Coronavirus: Switzerland prohibits cross-border shopping

Coronavirus: Switzerland prohibits cross-border shopping
Photo: FABRICE COFFRINI / AFP
Switzerland has expanded the coronavirus lockdown measures to include a prohibition on cross-border shopping.

Anyone living in neighbouring countries who crosses the border into Switzerland only to go shopping will be in breach of the ordinance and will therefore be fined. 

On Wednesday, March 25th, Switzerland closed its borders to everyone except citizens, residents and cross-border workers. 

READ: What is Switzerland's official three-phase plan to rollback coronavirus lockdown?

This however didn’t stop people who live in neighbouring countries but who possess any of the above permissions from crossing into Switzerland to go shopping. 

The Federal Council has now banned the practice, with customs officials telling authorities that they had seen “lively cross-border shopping” from various permit holders. 

The Federal Council said this was using up valuable border control resources which could be better utilised elsewhere. 

The current fine for all breaches of Swiss lockdown restrictions is CHF100. 

READ: What is the real count of coronavirus infections in Switzerland?

 

‘Shopping itself is not prohibited’ 

The Federal Council has said that fines will not be issued purely to any non-resident who buys something while in Switzerland.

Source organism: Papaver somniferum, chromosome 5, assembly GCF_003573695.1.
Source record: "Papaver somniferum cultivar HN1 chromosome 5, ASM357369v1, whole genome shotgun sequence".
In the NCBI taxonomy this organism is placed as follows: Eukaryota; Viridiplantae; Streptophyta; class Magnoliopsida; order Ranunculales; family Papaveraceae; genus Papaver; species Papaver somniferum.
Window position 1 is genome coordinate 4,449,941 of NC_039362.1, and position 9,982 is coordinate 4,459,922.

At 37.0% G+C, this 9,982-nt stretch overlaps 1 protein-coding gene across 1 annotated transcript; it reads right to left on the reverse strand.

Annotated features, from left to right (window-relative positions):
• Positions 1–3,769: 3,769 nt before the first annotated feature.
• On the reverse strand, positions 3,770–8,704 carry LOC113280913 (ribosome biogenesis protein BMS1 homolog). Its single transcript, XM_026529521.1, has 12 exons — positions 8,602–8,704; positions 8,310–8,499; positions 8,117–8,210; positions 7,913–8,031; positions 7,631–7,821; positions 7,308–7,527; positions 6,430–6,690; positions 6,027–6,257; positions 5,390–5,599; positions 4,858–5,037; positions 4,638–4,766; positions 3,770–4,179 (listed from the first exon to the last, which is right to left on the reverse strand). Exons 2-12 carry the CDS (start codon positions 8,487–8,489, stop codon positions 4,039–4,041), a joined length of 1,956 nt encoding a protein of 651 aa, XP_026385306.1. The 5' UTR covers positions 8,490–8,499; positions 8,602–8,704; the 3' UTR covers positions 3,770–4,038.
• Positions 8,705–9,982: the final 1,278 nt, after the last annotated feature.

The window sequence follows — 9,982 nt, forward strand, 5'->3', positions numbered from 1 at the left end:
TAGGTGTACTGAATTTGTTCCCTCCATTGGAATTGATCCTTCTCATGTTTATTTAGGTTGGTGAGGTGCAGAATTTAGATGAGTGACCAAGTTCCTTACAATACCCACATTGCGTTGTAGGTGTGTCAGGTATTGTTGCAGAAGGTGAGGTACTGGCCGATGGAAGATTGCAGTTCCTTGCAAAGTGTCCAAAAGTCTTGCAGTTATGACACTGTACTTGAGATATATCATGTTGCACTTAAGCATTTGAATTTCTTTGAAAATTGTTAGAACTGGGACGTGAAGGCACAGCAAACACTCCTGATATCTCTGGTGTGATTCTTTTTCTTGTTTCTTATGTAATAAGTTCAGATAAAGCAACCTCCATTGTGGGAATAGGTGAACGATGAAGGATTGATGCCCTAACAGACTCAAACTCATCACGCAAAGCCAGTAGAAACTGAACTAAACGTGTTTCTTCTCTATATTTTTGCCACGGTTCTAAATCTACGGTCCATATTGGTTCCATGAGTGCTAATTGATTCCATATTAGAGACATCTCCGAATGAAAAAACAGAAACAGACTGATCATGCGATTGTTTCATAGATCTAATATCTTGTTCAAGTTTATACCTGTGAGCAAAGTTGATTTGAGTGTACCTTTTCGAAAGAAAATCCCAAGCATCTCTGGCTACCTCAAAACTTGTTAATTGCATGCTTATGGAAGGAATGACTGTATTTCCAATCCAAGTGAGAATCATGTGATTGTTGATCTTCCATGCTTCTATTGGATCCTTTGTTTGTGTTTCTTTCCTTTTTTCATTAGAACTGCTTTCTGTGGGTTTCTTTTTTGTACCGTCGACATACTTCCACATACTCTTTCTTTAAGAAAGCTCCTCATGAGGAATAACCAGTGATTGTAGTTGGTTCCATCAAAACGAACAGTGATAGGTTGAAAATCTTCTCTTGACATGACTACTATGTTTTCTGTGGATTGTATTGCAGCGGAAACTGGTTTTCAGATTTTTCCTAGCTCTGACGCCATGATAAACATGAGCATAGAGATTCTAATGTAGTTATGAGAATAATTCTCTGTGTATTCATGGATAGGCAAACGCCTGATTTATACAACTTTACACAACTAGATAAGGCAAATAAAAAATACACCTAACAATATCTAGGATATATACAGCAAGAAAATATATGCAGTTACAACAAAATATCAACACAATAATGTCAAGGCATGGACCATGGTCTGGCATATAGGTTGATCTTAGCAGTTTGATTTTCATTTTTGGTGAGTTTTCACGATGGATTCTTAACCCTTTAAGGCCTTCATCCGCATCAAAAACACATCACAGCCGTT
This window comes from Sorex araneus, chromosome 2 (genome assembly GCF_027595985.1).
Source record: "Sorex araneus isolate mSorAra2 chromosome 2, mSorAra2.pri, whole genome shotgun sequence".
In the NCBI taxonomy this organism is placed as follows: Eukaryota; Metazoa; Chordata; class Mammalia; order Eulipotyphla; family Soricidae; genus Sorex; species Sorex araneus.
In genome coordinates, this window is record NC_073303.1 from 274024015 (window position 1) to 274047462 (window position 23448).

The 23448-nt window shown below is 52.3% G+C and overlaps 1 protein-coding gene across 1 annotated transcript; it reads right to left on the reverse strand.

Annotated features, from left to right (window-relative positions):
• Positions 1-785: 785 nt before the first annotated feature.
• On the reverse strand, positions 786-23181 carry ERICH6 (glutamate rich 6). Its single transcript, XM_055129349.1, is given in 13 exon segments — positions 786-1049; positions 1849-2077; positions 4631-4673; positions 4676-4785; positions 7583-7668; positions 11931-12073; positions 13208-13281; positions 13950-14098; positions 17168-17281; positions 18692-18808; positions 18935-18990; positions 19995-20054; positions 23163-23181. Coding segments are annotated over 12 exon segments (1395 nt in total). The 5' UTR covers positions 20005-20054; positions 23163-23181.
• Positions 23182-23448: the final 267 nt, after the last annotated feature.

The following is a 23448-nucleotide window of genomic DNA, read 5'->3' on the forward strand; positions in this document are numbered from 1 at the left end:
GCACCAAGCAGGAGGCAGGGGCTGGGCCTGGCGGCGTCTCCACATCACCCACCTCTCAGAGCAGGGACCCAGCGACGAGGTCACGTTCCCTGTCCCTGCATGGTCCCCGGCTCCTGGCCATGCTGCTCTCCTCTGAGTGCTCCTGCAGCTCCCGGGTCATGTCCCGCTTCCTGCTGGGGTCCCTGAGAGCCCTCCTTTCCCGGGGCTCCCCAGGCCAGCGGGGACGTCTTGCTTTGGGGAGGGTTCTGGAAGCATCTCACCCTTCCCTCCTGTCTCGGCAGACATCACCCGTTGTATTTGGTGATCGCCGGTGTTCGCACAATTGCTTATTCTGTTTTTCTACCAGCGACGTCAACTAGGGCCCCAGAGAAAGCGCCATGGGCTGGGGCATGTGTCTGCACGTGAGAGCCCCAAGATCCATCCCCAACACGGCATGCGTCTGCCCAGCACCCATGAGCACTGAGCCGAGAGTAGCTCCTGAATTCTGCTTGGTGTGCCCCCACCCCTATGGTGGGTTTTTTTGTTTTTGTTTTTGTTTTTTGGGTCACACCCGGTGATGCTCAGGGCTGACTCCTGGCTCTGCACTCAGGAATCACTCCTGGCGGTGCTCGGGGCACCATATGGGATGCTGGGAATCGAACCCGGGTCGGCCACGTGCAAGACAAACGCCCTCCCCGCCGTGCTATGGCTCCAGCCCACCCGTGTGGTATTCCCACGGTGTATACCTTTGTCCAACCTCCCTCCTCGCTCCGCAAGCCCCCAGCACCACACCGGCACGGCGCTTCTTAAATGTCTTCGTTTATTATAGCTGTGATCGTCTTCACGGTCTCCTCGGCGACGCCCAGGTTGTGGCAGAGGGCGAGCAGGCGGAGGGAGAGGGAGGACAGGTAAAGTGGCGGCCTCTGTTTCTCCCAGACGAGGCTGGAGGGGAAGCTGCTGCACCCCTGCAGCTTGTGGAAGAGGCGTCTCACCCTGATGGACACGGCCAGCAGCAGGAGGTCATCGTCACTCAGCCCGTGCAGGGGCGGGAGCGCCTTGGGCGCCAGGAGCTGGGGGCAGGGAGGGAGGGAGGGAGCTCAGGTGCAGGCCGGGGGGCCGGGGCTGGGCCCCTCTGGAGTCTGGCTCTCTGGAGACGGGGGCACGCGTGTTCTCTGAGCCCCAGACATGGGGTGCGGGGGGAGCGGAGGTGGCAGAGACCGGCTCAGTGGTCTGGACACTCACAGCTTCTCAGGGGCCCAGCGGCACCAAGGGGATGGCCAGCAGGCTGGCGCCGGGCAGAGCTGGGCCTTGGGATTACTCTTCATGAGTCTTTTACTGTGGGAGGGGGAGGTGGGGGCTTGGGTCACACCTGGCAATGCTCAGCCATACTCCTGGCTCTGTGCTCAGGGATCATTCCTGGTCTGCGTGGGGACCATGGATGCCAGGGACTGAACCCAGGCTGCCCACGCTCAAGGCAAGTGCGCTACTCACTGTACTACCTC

The fines will instead be issued to people who cross over the border for the purpose of shopping. 

Permit holders entering Switzerland for legitimate reasons, i.e. to work, will not be prohibited from shopping while they are in Switzerland. 

According to official statistics, more than 325,000 people cross the Swiss border from France, Germany and Italy to work each day, however these figures were tallied before the coronavirus outbreak and are likely to now be significantly different. 

Cross-border workers remain an essential part of Switzerland’s healthcare sector, with an estimated 6-8,000 in the canton of Ticino alone. 

‘Extreme necessity’ 

Residents of neighbouring countries are therefore now only allowed to cross the Swiss border for the purposes of work, or to cross for reasons of “extreme necessity”. 

While previously the ‘necessity’ would be decided upon by border authorities, more guidance has been given to the circumstances according to which crossings will be allowed. 

‘Extreme necessity’ now is taken to mean caring for sick or elderly family members, visitation rights for parents or for reasons of medical treatment. 

Anyone crossing the border into Switzerland may be required to provide proof of their reason for entry. 


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